Somebody correct me if I'm wrong, but can the Royals buy out Billy Butler after this season?

twm said...

Yes, Butler has an option for next season. $1 million buyout.

clashfan said...

I got 404ed on the link to the Star. Poked around a little on the site, and got 404ed again. Little help?

Jazzbumpa said...

I got to the Star article with no prob.

Well written and cleverly stated. Rany - you are good!

The way the Tigers are playing now, they might be struggling for a play-off spot.

Last post I said they didn't have 2nd half swoons. This year they did - in the 2nd half of May. Sadly, it's carried into June. The bull pen has come totally unzipped. But that hardly matters. You're not going to win much averaging 2.9 runs, as the Tigers have over the last 10 games.

Royals visit Comerica for 4 mid-month. We'll see who survives.

Cheers!
JzB

Ford said...

Good news! With any luck Dayton drafted Tim Collins replacement. Two leftys should ensure that. The other two you will never hear about again. This of course is if these four picks go with the grain of all previous Dayton drafts. I used to get excited about the baseball draft. No reason to now when you know the outcome.

Ford said...

For fun look at Bairds 1st round results vs. Dayton. Pretty interesting when you consider war and who has made impact in the majors. Baird had less resources and by all accounts a highly dysfunctional environment.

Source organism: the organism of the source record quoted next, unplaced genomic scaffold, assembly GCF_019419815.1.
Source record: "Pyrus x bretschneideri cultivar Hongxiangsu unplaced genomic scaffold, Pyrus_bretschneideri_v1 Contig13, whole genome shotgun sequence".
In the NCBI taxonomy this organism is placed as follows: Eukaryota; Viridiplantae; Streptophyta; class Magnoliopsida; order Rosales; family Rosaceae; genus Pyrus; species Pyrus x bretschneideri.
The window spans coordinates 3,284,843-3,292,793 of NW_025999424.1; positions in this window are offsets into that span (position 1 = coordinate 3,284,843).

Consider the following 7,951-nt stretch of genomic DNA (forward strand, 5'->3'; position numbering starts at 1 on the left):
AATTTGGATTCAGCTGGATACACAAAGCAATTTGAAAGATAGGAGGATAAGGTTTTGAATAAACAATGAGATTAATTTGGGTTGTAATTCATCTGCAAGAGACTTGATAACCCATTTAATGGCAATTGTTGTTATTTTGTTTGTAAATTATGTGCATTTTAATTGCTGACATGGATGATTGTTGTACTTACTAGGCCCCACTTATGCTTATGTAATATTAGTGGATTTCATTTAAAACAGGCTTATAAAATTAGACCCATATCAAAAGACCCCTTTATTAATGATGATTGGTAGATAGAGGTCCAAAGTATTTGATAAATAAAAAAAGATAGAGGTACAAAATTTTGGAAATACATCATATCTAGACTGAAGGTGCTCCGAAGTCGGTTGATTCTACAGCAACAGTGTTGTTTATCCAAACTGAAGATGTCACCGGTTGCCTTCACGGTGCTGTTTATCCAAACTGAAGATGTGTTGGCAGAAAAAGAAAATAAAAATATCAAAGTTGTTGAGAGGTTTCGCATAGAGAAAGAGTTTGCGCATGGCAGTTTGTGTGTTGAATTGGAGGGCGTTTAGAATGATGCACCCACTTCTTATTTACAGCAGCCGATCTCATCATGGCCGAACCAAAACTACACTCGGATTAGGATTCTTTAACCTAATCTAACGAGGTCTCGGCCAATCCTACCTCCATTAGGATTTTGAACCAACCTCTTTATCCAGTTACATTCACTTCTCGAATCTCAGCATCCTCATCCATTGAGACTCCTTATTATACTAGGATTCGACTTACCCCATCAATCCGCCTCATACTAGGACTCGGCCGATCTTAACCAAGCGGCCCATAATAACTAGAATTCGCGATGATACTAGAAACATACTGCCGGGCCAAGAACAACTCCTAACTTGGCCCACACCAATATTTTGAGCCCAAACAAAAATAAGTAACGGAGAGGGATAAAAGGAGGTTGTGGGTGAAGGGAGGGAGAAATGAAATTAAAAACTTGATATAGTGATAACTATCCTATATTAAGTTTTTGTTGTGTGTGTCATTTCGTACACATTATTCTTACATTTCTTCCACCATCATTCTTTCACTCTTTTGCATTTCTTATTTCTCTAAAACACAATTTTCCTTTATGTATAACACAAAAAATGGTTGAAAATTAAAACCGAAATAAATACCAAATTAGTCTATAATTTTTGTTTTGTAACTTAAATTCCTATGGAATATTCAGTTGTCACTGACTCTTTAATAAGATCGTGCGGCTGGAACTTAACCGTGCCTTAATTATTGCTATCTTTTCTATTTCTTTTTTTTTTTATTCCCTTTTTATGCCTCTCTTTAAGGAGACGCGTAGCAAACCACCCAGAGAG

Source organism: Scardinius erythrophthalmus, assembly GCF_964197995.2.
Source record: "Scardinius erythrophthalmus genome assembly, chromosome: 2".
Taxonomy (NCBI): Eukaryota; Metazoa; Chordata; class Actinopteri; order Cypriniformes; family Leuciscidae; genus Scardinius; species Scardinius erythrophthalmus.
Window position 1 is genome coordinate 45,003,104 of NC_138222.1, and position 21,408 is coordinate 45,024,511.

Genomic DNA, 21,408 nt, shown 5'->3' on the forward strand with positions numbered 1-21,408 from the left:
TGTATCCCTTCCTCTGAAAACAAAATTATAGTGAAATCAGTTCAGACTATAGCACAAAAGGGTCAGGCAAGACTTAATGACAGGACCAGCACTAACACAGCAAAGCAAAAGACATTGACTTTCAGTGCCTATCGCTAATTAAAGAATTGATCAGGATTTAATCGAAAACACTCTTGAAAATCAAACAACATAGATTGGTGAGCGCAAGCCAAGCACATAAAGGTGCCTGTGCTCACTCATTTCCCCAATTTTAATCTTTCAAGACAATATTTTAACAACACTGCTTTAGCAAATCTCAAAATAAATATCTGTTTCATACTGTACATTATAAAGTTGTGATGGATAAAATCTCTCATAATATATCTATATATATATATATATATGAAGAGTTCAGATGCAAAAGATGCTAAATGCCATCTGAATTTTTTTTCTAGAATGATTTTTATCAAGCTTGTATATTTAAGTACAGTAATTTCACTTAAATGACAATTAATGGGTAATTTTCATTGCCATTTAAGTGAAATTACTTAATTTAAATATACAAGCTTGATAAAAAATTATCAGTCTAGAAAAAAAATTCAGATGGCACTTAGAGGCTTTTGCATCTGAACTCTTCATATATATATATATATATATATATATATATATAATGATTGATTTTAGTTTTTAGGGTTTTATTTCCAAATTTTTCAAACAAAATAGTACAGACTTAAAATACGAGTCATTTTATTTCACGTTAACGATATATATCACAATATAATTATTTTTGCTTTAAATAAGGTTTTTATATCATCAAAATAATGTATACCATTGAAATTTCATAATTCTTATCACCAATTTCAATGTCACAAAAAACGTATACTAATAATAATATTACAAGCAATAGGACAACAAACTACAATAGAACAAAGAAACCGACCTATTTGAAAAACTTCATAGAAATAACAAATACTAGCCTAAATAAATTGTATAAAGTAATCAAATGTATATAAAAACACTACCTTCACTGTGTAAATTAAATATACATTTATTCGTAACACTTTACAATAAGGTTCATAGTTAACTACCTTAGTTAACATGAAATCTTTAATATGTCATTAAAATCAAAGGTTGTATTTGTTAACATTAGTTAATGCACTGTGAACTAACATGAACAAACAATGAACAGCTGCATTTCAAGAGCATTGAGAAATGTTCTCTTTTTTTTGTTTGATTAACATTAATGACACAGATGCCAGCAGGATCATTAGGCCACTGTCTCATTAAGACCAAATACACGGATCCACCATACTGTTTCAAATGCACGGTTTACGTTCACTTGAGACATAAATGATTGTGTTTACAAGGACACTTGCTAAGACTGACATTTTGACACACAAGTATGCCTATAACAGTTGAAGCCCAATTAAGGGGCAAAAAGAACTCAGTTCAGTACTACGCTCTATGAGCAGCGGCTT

Chris Esch said...

Don't defend Allard Baird! Yes, he worked in a toxic environment; but he monumentally screwed up the trades of Beltran, Dye and Damon. All the players combined that the Royals received in those trades netted a sum total of 1 All-star appearance IN THEIR CAREERS! (John Buck, by the way.)

Rany (or anyone else who cares to respond), is it even possible for a GM to change his spots? Could DM embrace analytics at this point in the game? Can he develop a minor league SYSTEM? I mean a system where players get called up with key traits that you KNOW they learned on the farm because essentially ALL our players do it. (Like Minnesota pitchers who were clearly trained to throw strikes.) I mean, I say "Royals hitter" and what positive trait comes to mind? Am I wrong to observe that most of our young players seem to move through the minors based on talent, and when they get to the Big Leagues, it looks as if they have been taught nothing on the way.

John said...

Billy Beane just bought Justin Marks from the Royals, straight cash deal apparently. How long is it before we see Marks at the podium to get his Cy Young Award?

Jeremy McNeal said...

It's much to early to give up on this team. Way to early to give up on Mike Moustakas. You need to dig a little deeper. If I were a betting man, I would bet that Butler gets back to normal. Same for Infante and Aoki.

Moustakas has cut his in field fly ball rate in half, improved his walk rate, and cut down his strike outs. His babip is under 200. Regression will happen. Everyone just needs to relax. They are probably roughly a tad above a 500 team. This could still be a fun ride, and it really hasn't been a bad ride so far.